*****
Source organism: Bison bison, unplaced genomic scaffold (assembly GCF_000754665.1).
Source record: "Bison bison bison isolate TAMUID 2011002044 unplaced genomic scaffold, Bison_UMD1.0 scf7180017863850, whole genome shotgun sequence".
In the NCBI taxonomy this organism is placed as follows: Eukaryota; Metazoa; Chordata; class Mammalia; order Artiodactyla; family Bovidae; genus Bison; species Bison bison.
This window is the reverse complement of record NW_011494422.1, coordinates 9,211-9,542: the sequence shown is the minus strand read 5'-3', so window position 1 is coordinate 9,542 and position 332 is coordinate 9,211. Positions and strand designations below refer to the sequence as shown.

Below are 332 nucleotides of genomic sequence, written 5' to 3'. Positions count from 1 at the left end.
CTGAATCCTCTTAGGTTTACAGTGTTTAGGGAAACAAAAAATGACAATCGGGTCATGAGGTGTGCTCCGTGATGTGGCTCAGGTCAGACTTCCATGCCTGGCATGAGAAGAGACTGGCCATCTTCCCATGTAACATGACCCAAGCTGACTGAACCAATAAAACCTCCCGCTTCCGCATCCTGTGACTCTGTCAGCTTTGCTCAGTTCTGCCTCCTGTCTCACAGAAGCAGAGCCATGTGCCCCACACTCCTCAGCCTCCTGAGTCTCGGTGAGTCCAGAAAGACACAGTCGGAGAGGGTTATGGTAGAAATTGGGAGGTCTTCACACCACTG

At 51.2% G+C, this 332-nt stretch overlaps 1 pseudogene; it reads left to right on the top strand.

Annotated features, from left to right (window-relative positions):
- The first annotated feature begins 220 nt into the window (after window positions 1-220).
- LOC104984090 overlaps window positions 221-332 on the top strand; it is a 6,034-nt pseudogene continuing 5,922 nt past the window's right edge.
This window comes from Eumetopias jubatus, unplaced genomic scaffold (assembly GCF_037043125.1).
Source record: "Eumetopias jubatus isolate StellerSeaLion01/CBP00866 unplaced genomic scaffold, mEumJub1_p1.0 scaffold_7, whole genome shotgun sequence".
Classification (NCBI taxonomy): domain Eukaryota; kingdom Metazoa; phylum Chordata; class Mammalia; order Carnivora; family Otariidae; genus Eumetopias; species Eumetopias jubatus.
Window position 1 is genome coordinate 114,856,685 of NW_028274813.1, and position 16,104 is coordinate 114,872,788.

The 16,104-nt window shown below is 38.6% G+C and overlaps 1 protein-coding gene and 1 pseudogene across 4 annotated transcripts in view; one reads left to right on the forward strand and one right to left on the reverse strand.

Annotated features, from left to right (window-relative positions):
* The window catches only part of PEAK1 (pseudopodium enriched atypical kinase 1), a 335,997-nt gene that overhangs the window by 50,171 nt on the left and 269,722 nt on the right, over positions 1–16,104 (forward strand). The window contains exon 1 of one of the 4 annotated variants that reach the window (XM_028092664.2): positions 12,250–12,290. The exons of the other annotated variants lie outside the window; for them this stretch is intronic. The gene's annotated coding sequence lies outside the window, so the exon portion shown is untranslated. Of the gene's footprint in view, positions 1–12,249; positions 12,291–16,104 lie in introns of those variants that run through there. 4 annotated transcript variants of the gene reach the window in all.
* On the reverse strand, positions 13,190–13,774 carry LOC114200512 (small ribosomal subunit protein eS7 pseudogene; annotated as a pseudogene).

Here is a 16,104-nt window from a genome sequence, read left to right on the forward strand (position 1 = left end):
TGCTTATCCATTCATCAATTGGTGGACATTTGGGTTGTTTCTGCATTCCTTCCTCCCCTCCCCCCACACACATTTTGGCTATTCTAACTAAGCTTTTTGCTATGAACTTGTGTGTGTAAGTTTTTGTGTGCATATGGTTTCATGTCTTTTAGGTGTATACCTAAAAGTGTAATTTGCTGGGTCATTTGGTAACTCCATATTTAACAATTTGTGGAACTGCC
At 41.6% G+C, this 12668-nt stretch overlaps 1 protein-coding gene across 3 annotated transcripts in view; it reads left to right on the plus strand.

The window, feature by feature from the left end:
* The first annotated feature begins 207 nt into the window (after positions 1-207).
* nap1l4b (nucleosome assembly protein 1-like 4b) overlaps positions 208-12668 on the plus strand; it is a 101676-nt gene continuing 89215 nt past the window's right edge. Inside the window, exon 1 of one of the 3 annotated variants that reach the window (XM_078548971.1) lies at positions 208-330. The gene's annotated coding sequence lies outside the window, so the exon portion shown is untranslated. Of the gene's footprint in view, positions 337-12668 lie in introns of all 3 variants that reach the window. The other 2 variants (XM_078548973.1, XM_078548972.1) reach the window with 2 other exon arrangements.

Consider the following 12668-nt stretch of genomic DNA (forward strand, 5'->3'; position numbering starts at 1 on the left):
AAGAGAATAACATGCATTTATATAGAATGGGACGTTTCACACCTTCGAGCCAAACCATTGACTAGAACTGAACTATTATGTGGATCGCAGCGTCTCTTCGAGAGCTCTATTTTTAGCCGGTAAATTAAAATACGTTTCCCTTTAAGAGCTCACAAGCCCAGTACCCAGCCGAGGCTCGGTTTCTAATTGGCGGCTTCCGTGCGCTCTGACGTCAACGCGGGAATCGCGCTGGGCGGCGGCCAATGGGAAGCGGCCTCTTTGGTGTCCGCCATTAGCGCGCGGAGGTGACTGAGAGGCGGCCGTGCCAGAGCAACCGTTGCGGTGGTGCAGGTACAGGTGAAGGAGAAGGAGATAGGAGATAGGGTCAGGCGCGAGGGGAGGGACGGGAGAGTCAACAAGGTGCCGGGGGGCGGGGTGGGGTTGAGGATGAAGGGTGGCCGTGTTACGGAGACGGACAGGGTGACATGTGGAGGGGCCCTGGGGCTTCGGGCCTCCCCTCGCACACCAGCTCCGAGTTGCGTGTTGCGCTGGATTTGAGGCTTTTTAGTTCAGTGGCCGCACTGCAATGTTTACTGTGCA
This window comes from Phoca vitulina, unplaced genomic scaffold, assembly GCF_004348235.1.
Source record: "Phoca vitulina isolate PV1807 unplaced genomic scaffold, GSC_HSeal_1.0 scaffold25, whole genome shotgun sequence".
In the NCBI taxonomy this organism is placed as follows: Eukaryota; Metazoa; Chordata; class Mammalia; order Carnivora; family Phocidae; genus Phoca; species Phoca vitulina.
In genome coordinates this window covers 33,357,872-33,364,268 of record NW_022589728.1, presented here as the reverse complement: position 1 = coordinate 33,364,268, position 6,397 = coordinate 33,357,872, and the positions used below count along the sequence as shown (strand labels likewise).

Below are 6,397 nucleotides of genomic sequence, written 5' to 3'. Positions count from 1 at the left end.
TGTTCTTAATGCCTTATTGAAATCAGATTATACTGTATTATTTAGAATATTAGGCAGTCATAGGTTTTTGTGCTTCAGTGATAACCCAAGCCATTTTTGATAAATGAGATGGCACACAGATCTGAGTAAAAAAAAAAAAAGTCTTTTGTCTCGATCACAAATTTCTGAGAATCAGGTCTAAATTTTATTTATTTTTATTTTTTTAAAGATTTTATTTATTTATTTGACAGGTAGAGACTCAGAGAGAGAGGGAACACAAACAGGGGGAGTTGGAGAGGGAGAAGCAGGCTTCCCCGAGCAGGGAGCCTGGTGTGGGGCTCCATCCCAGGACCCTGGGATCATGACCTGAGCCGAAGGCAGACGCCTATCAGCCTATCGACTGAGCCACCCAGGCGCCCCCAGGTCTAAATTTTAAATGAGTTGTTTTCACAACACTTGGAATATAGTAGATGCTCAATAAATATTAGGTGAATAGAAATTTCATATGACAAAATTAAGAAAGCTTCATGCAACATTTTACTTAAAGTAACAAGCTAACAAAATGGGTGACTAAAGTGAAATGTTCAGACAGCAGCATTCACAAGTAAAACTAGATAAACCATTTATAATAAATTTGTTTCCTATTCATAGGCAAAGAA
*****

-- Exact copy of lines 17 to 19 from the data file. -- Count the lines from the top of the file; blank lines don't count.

* The window catches only part of PEAK1 (pseudopodium enriched atypical kinase 1), a 335,997-nt gene that overhangs the window by 50,171 nt on the left and 269,722 nt on the right, over positions 1–16,104 (forward strand). The window contains exon 1 of one of the 4 annotated variants that reach the window (XM_028092664.2): positions 12,250–12,290. The exons of the other annotated variants lie outside the window; for them this stretch is intronic. The gene's annotated coding sequence lies outside the window, so the exon portion shown is untranslated. Of the gene's footprint in view, positions 1–12,249; positions 12,291–16,104 lie in introns of those variants that run through there. 4 annotated transcript variants of the gene reach the window in all.
* On the reverse strand, positions 13,190–13,774 carry LOC114200512 (small ribosomal subunit protein eS7 pseudogene; annotated as a pseudogene).

Here is a 16,104-nt window from a genome sequence, read left to right on the forward strand (position 1 = left end):